The development of fraternities can be traced from guilds that emerged in England as the forerunners of trade unions and friendly societies. These guilds were set up to protect and care for their members at a time when there was no welfare state, trade unions or National Health Service. Various secret signs and handshakes were created to serve as proof of their membership allowing them to visit guilds in distant places that are associated with the guild they belong.

Over the next 300 years or so, the idea of "ordinary" people joining together to improve their situation met with varying degrees of opposition (and persecution) from "People in Power", depending on whether they were seen as a source of revenue (taxes) or a threat to their power. For example, when Henry VIII broke from the Roman Catholic Church, the guilds were seen by him as supporters of the Pope, and in 1545 all material property of the guilds was confiscated. Elizabeth I took away from the guilds the responsibility for apprenticeships, and by the end of her reign most guilds had been suppressed.

The suppression of these trade guilds removed an important form of social and financial support from ordinary men and women. In London and other major cities, some Guilds (like the Freemasons and the Odd Fellows) survived by adapting their roles to a social support function. Eventually, these groups evolved in the early 18th century into more philosophical organizations focused on brotherly love and ethical living. Among guilds that became prosperous are the Freemasons, Odd Fellows and Foresters.

In many instances fraternities are limited to male membership, such as the Dutch Alpinisten Vereniging Gelderland Midden, but this is not always the case, and there are mixed male and female, and even wholly female, fraternities. For example, for general fraternities: the Grande Loge Mixte de France, the Honorable Fraternity of Ancient Freemasons, the Grande Loge Féminine de France, the various Orders of Odd Fellows, Orange Order, Daughters of Rebekah and the Order of the Eastern Star.

See also


  1. ^ NAACP v. Alabama ex rel. Patterson, 357 U.S. 449, 460 (1958)
  2. ^ a b c d e Stevens, Albert C. (1907). Cyclopedia of Fraternities: A Compilation of Existing Authentic Information and the Results of Original Investigation as to the Origin, Derivation, Founders, Development, Aims, Emblems, Character, and Personnel of More Than Six Hundred Secret Societies in the United States. E. B. Treat and Company.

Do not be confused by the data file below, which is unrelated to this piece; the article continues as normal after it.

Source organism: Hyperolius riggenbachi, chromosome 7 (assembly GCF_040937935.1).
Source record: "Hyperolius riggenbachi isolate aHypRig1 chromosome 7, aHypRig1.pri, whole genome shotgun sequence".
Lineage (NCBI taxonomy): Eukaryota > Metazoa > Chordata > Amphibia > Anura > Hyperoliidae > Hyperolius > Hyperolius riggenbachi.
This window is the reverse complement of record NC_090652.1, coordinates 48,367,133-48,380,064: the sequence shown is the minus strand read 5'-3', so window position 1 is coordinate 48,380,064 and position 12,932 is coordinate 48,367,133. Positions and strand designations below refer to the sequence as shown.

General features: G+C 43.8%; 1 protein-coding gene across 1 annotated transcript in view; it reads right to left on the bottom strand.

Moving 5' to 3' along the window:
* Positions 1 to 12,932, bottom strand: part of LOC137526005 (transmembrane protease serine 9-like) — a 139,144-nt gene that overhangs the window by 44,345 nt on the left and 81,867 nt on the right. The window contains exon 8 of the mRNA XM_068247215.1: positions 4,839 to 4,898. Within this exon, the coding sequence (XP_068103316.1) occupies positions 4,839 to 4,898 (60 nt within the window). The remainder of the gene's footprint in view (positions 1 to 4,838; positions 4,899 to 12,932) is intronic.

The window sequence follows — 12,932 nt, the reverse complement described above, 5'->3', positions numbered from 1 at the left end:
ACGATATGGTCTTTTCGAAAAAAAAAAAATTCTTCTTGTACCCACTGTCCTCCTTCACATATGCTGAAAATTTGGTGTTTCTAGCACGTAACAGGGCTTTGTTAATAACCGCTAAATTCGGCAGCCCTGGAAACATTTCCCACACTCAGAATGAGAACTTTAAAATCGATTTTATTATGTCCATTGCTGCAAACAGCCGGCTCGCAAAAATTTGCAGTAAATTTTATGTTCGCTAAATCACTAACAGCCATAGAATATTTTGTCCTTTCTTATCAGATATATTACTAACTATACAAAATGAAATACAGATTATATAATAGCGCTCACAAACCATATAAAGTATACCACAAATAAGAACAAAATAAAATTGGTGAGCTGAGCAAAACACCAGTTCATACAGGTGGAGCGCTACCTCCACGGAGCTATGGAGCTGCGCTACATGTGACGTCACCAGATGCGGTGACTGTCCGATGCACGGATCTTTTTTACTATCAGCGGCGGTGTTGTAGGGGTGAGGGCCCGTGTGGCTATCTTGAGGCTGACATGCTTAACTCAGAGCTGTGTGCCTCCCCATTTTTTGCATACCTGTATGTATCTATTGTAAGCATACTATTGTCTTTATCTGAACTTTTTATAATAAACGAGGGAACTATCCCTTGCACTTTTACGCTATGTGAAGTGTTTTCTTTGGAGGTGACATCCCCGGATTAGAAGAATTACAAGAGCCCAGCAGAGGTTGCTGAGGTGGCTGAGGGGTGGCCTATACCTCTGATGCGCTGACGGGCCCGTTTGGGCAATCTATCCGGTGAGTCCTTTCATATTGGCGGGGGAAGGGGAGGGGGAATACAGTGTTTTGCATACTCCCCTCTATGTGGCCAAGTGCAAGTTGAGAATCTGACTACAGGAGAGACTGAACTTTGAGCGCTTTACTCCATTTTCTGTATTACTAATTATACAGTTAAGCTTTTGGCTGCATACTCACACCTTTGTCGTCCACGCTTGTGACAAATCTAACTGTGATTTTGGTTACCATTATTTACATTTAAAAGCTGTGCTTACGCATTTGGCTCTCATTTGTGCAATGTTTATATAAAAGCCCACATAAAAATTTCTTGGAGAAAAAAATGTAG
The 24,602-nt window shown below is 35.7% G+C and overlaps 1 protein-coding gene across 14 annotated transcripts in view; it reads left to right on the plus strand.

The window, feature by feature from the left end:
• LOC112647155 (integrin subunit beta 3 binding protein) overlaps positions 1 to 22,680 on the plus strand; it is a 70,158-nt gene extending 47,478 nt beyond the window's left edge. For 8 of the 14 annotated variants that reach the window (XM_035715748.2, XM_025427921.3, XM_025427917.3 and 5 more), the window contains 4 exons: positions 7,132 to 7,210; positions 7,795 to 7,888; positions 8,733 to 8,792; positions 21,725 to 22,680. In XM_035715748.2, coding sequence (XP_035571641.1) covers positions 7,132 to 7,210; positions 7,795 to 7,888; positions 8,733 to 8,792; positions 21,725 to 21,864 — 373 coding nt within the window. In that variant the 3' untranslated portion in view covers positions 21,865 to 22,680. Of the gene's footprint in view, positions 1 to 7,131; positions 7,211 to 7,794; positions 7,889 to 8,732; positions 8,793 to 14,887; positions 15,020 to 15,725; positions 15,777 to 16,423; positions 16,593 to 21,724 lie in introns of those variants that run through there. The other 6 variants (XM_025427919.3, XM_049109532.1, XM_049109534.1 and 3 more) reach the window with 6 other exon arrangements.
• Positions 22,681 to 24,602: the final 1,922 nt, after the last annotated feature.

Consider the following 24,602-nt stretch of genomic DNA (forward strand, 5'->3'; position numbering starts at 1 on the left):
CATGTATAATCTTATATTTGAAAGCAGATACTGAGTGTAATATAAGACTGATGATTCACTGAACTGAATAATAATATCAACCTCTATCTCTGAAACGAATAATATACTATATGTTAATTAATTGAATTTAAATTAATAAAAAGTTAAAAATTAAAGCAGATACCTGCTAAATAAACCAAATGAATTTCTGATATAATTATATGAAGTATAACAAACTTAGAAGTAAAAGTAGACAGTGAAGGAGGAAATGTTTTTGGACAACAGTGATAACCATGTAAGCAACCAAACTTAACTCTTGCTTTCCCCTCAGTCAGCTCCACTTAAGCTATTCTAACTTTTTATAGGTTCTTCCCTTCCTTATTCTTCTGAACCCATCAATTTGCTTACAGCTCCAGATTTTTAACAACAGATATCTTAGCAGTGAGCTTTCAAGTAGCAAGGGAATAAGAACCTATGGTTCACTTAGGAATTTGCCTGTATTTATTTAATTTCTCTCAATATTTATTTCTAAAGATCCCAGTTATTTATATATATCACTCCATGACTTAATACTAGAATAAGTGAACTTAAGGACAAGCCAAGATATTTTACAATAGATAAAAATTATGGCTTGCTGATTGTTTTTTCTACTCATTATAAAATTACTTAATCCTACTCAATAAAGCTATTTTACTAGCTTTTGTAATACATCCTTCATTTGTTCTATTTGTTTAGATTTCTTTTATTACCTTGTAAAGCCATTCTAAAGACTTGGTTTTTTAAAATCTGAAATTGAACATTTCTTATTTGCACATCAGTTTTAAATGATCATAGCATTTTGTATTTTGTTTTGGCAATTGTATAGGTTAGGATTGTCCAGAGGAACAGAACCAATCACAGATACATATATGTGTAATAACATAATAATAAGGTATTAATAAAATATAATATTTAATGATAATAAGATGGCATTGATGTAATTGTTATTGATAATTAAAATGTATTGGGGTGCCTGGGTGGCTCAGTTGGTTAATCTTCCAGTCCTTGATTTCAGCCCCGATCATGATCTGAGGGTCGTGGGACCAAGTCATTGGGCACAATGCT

3. ^ Schlesinger, Arthur M. (October 1944). "Biography of a Nation of Joiners". American Historical Review (Washington, D.C.: American Historical Association) L (1): 1. 
  4. ^ Jacob, Margaret C. (1991). Living the Enlightenment: Freemasonry and Politics in Eighteenth-Century Europe. New York, New York: Oxford University Press. 
  5. ^ Baird's Manual of American College Fraternities
  6. ^ Several collegiate fraternal societies were founded by members of Freemasons, Odd Fellows and Knights of Pythias,

External links

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Look at other dictionaries:

  • Fraternity — Fra*ter ni*ty, n.; pl. {Fraternities}. [F. fraternit[ e], L. fraternitas.] 1. The state or quality of being fraternal or brotherly; brotherhood. [1913 Webster] 2. A body of men associated for their common interest, business, or pleasure; a… …   The Collaborative International Dictionary of English

  • fraternity — [frə tʉr′nə tē] n. pl. fraternities [ME fraternite < OFr fraternité < L fraternitas < fraternus: see FRATERNAL] 1. the state or quality of being brothers; fraternal relationship or spirit; brotherliness 2. a group of men (or, sometimes,… …   English World dictionary

  • fraternity — index coaction, concordance, society, sodality, union (labor organization) Burton s Legal Thesaurus. William C. Burton. 2006 …   Law dictionary

  • fraternity — early 14c., body of men associated by common interest, from O.Fr. fraternité (12c.), from L. fraternitatem (nom. fraternitas) brotherhood, from fraternus brotherly, from frater brother, from PIE *bhrater (see BROTHER (Cf. brother)). Meaning state …   Etymology dictionary

  • fraternity — [n] brotherhood affiliation, camaraderie, club, fellowship, frat*, guild, house, kinship, order, sisterhood, society, sorority; concepts 381,387 Ant. sisterhood, sorority …   New thesaurus

  • fraternity — ► NOUN (pl. fraternities) 1) a group of people sharing a common profession or interests. 2) N. Amer. a male students society in a university or college. 3) a religious or masonic society or guild. 4) friendship and mutual support within a group …   English terms dictionary

  • Fraternity — Pour les articles homonymes, voir Fraternité (homonymie). Demande de traduction …   Wikipédia en Français

  • Fraternity — Dieser Artikel oder Abschnitt ist nicht hinreichend mit Belegen (Literatur, Webseiten oder Einzelnachweisen) versehen. Die fraglichen Angaben werden daher möglicherweise demnächst gelöscht. Hilf Wikipedia, indem du die Angaben recherchierst und… …   Deutsch Wikipedia

  • fraternity — n. (US) 1) to pledge a fraternity ( to agree to join a fraternity ) 2) a college fraternity (see also sorority) * * * [frə tɜːnɪtɪ] (US) to pledge a fraternity ( to agree to join a fraternity ) a college fraternity (see also sorority) …   Combinatory dictionary

  • fraternity — [[t]frətɜ͟ː(r)nɪti[/t]] fraternities 1) N UNCOUNT Fraternity refers to friendship and support between people who feel they are closely linked to each other. [FORMAL] Bob needs the fraternity of others who share his mission. Syn: comradeship 2) N… …   English dictionary